We would like to thank Gaster and Hirsch for their comments regarding our article and the accompanying editorial by Sawin. We would like to address the specific issues they raised.
First, we agree that observational studies have an inherent bias when evaluating treatments. Unlike a randomized controlled trial, treatment groups in an observational study are likely to differ in other ways besides treatment itself. Therefore, in observational studies, one must make adjustments for group differences using statistical techniques. The groups may differ in respects that cannot be identified by available data. We were able to adjust for a wide range of potentially confounding factors, including underlying comorbidity, glucose levels on admission, severity of diabetes complications, and severity of illness. Despite adjusting for these variables there was still an impressive 3-fold increased risk of hyperglycemia with the use of sliding scale insulin alone.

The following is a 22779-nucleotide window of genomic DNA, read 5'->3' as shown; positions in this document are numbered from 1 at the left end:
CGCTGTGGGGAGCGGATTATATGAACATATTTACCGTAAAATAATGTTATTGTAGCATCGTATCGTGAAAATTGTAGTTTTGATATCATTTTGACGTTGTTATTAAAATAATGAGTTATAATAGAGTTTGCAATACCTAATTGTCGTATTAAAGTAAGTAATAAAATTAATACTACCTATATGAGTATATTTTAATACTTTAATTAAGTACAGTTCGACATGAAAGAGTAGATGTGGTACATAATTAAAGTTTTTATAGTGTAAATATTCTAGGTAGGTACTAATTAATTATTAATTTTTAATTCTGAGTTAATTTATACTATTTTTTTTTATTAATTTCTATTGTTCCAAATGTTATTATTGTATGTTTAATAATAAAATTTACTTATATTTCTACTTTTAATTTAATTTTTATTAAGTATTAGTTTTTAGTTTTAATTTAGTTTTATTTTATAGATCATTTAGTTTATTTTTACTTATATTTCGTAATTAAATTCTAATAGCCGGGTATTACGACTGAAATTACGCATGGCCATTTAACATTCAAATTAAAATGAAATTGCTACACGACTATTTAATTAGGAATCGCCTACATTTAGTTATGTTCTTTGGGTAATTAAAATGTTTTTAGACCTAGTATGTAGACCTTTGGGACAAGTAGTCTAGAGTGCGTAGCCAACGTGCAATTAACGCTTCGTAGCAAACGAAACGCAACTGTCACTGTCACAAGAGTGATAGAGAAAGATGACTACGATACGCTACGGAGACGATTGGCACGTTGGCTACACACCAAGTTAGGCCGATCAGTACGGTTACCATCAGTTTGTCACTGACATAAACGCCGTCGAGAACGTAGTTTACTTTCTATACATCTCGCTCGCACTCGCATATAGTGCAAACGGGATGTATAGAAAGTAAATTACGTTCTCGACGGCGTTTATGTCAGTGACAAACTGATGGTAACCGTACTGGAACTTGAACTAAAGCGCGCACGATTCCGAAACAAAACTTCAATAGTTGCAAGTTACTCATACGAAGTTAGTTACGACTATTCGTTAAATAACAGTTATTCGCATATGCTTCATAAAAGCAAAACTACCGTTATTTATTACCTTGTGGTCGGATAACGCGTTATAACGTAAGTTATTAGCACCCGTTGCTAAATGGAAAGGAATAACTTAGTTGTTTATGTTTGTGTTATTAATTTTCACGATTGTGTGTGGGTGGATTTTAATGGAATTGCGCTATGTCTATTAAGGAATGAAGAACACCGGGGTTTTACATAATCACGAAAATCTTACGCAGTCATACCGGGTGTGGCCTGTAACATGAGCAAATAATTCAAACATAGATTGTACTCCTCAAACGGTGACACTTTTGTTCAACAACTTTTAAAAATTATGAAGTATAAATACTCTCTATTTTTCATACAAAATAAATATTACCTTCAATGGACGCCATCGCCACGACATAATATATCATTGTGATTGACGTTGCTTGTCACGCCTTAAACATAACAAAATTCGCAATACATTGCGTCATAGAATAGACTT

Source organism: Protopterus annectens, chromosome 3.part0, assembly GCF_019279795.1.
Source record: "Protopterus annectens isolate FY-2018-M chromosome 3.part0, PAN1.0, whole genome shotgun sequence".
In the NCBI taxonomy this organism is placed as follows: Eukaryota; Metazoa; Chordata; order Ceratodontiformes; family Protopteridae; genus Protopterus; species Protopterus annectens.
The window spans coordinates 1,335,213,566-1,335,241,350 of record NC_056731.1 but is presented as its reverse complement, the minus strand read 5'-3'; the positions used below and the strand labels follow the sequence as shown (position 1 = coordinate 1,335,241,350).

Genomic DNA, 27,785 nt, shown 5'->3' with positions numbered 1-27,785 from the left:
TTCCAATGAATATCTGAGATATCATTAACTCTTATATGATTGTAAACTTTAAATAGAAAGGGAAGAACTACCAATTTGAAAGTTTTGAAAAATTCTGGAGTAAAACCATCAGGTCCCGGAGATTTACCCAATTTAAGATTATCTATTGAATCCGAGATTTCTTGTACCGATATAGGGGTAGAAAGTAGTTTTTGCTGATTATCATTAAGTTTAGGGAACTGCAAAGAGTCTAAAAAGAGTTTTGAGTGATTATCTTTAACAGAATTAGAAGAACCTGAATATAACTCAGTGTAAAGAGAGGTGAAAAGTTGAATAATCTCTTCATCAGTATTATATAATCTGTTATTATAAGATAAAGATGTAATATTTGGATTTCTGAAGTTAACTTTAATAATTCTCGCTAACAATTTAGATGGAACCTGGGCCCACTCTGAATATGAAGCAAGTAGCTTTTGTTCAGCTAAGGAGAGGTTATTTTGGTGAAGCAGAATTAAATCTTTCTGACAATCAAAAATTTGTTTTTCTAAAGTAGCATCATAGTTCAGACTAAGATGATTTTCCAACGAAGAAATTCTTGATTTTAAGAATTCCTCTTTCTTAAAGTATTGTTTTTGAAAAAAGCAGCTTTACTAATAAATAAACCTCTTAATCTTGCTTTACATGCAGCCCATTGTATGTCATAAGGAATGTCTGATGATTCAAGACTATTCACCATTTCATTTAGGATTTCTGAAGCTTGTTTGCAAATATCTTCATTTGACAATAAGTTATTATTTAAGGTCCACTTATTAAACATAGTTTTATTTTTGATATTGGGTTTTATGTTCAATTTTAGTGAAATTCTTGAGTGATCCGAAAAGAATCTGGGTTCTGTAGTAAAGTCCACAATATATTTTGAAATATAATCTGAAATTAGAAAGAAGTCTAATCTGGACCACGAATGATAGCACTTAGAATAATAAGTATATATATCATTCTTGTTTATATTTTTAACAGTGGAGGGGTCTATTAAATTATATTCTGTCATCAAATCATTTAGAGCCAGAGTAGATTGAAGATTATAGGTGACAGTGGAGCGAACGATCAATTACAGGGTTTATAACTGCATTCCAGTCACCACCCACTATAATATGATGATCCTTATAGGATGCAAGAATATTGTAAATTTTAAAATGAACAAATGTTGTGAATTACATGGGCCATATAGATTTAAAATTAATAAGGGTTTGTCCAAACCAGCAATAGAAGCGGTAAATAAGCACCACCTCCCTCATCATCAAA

Queale W, Brancati FL. Sliding Scale Insulin Use and Rates of Hyperglycemia—Reply. Arch Intern Med. 1998;158(1):95. doi:
Customize your JAMA Network experience by selecting one or more topics from the list below.
Create a personal account or sign in to: